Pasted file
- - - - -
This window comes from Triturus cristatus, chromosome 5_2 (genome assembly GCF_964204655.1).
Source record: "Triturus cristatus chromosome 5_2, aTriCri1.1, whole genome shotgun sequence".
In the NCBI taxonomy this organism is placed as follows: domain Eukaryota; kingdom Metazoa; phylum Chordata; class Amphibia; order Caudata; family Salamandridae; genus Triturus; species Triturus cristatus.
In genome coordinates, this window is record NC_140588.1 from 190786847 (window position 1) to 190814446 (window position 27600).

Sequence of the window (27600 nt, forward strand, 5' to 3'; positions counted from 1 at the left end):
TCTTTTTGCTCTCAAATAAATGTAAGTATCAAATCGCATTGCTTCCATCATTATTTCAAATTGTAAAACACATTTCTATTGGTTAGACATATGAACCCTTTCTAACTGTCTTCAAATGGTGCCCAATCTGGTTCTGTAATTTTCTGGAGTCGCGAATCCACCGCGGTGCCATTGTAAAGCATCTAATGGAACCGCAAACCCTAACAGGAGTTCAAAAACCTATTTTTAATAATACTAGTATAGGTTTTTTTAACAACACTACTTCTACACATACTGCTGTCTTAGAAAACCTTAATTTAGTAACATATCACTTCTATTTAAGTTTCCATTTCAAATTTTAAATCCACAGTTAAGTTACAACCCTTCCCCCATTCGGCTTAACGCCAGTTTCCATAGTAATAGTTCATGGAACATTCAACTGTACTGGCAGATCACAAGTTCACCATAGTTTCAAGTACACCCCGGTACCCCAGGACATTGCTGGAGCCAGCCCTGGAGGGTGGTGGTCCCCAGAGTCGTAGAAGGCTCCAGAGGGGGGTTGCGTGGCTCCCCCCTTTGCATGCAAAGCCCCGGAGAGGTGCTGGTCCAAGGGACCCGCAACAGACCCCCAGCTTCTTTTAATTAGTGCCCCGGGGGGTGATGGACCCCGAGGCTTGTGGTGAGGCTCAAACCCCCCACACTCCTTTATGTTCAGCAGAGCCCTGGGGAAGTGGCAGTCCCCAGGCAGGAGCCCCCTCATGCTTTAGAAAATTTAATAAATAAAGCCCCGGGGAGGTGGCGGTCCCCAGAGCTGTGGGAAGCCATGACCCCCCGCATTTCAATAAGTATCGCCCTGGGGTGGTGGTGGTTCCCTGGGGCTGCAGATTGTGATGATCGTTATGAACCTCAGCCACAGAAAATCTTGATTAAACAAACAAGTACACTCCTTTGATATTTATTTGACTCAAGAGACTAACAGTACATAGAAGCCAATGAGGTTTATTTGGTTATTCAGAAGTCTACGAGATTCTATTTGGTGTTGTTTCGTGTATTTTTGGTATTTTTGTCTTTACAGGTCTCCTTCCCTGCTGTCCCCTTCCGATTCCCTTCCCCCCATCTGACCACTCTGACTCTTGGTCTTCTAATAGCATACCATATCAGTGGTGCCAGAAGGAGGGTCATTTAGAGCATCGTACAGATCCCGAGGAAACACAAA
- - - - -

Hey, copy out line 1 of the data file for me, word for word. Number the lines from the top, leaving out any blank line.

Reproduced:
This window comes from Triturus cristatus, chromosome 5_2 (genome assembly GCF_964204655.1).